Food, Inc.

 
Important but disturbing docu about food biz. Teens and up.
  • Review Date: June 17, 2009
  • Rated: PG
  • Genre: Documentary
  • Release Year: 2009
  • Running Time: 94 minutes

What parents need to know

Positive messages

Despite emphasizing the gloom and doom of our country's dependence on a select group of multi-national corporations that monopolize our food industry, the documentary ultimately has a hopeful message: Pay attention to the food you eat, buy locally grown food, support independent farmers, make more meals as a family, and eat less (much, much less) at fast-food restaurants.

Violence

Disturbing scenes of a crowded chicken house and cattle factory, and even more disturbing scenes of various slaughterhouses that "process" chickens, pigs, and cows into poultry, pork, and beef. In one scene, a more traditional farmer and his workers slit the throats of chickens, but it's quick and not as gruesome as the slaughterhouse segments.

Sex
Not applicable
Language

Nothing too alarming besides "stupid" and "damn."

Consumerism

Several multi-national food corporations are discussed at length: Monsanto, Perdue, Smithfield, Tyson, ConAgra, and BPI in particular, as well as fast-food chains like McDonald's and Burger King and supermarkets like Walmart. 

Drinking, drugs, & smoking
Not applicable

Parents Need to Know

Parents need to know that this documentary is a hard-hitting exposé on the food industry, especially the elite group of powerful corporations behind most of the food on supermarket counters. Most teens may not be interested, even though the documentary is rated PG and educational. There are a few disturbing scenes, mostly involving over-crowded chicken/pig/cow "factory farms" and slaughterhouses. It's worth noting that none of the featured companies agreed to be interviewed for the film, which does end up making the message seem somewhat one-sided.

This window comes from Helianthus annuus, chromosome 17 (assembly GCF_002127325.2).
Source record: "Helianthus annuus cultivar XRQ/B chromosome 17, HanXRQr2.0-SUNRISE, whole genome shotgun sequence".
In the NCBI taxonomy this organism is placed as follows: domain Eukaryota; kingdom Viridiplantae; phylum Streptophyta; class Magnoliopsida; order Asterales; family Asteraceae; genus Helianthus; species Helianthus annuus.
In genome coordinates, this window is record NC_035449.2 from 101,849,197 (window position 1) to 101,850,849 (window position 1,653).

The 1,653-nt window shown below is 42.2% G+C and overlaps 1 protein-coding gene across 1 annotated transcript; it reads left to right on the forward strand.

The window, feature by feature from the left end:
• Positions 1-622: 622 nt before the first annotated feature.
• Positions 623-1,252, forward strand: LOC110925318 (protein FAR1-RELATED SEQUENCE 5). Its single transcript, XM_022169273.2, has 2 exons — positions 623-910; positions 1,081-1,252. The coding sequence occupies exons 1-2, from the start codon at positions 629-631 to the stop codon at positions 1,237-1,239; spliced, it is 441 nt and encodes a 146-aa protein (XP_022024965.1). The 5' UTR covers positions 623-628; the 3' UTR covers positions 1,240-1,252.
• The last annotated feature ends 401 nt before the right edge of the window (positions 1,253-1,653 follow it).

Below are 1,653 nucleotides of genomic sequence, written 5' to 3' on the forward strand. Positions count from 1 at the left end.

What's the story?

In FOOD, INC., filmmaker Robert Kenner essentially combines the themes of Michael Pollan's The Omnivore's Dilemma and Eric Schlosser's Fast Food Nation to follow how most of the food in any given supermarket can be traced back to just a couple of crops (corn and soy) and a surprisingly small group of powerful multi-national corporations like Monsanto, Tyson, and Smithfield. With Schlosser and Pollan and a host of other interview subjects weighing in, Kenner shows how the astronomical rise of fast food changed farming, the food industry, and even the global diet -- and not for the better. Since profit, not nutrition, is the bottom line for these corporations, Kenner posits that consumers can make a difference by making more informed food purchases.

Is it any good?

QUALITY
 

It's a good thing that most theater concession stands don't sell cheeseburgers and chicken fingers, or audiences would want to hurl them -- in either sense -- after seeing this movie. Kenner provides a comprehensive look at how food goes from "seed to supermarket" and how the driving force isn't so much feeding the world but filling the corporate coffers of a select group of controlling companies. Anyone who's read either Pollan's or Schlosser's work (and their influence as producers/consultants is obviously influential) may know a lot of the material, but the vast majority of Americans are in the dark, which seems to be how some in the food industry would prefer it (not that any of the companies agreed to be interviewed for the film).